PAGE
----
Good evening everyone. How are you all doing tonight? A while back I started working back in the care sector. One day in particular or more so a comment stuck out. A woman who doesn’t know me simply called me and I quote ‘an overpaid arse wiper’. She has asked me about my job.
This woman has clearly never needed the help of support work. Never pushed a wheelchair or held someones hand as they break down. And I hope she never needs us. The work a support worker does is invaluable in many ways other than just PC. (PC means personal care)
Allow me to break down what we do.
- We protect people’s dignity. So yes that means full PC support if they require the aid or prompting. (We can shower ourselves with ease they may find it difficult) Sometimes it can be messy but we always do what we can to protect the people we support.
- Help with the care of themselves. Medication, finance and social support. Not in all cases but some if they don’t have the capacity to do so. Capacity is the ability to make decsions for ourselves. We assist them with everyday tasks and always offer encouragememt. Things that people take for granted.
- Support workers are sometimes the ONLY people our services see. And sometimes the only reason they have a social life.
- We fill the void in our services lives. We become a family extension in a way. Why? Let me put this simply……..some families and friends don’t care. They cut contact with the service user. Not all families/friends do this but enough do. And that can be very difficult to deal with. It leaves them upset, confused and hurt. And we as support workers slowly become that family. We also take the anger and confusion that can be thrown at us to.
- We support workers at times can deal with serious mental health problems, conditions and other health problems. From dealing with emotional break downs, seizures, falls, all the way to physical violence. (Thats a rare case but it can happen) Staff support each other and also try to defuse and calm any situation quickly for the protection of our service’s.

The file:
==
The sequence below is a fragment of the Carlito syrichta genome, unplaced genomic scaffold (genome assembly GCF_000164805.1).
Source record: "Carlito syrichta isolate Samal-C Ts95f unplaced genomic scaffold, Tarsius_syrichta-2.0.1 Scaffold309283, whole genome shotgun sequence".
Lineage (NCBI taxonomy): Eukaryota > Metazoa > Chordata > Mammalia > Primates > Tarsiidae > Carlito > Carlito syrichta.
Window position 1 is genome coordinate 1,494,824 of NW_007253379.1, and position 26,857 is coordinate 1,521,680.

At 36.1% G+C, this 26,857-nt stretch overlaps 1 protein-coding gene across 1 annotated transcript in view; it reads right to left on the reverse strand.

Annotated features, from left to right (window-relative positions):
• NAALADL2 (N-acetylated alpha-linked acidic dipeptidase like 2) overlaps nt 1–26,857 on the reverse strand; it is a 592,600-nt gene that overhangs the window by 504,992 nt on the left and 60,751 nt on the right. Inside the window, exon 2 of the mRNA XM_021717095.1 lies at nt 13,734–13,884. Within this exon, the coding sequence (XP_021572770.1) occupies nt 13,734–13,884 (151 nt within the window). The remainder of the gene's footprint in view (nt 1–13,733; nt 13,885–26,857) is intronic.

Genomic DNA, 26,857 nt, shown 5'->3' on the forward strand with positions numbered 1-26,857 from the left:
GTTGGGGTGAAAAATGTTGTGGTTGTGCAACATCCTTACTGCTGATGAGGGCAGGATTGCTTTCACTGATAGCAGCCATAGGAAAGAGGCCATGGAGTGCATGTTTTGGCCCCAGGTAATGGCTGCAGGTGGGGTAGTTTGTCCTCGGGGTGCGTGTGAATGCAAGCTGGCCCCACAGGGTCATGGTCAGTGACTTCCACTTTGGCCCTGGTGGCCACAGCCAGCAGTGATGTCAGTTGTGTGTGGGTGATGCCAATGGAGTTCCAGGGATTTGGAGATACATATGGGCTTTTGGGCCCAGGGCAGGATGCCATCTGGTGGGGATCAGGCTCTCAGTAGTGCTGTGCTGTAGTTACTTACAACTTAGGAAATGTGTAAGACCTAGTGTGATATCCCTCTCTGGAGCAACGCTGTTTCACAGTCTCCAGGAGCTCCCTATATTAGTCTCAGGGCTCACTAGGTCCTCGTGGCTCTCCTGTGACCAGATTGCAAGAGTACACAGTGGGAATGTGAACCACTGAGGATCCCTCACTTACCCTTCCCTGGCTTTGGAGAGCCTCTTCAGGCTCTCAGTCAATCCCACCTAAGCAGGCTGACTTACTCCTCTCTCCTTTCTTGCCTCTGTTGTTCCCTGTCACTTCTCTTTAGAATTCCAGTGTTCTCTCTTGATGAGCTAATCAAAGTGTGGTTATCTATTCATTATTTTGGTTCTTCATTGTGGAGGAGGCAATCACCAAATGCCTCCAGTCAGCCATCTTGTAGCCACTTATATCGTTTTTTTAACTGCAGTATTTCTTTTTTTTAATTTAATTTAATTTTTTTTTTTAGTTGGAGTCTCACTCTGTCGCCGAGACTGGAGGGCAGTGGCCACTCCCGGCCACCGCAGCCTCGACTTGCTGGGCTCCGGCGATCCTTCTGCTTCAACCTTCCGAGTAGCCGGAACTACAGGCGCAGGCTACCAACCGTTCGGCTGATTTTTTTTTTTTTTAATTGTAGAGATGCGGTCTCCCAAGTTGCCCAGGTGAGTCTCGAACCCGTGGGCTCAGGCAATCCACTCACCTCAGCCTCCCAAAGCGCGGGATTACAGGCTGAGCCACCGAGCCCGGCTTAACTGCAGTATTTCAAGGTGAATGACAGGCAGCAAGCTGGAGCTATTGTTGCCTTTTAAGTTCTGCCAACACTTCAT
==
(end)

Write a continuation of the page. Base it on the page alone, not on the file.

- We face challenges. Communicating with someone who is non verbal, a person with no capacity or a person who refuses to eat. Each challenge is difficult but we work towards them in a way that helps our service.
- We aid in making calls for appointments. Doctors, dentists etc. At the same time we monitor our service’s health. Basically checking a wound, eating habits and flagging things up that might be a cause for concern. For exmaple, a service who has a mixed relationship with food suddenly stops eating. It could be that they’re ill, it might be something more serious or they may have a history of an eating disorder. We raise these issues and then find ways a working round them. Encouraging to eat smaller amounts of food at regular intervals, perhaps liquizading their food or more fatty foods.
- We constantly have to know what’s going on around us when with a service. We have to be aware of everything. Can that car horn cause aniexty? How can I reduce the stress of any changes made to their daily routine? Can not go in their cause of the light’s. It triggers their seizure’s! These are just some of the thought’s that we can have. Each one will be difficult depending on the service’s individual needs.
This is just the tip of the iceberg of some of the things we do. Support workers give emotional, physical, mental and social support on a daily basis. We are more than just ‘arse wipers’ we do so much more than that. We help people. We aid people. We support people whom many forget about. We encourage individuality and confidence whenever we can.
It’s a joy to be a support worker. It is difficult and stressful. But damn is it rewarding.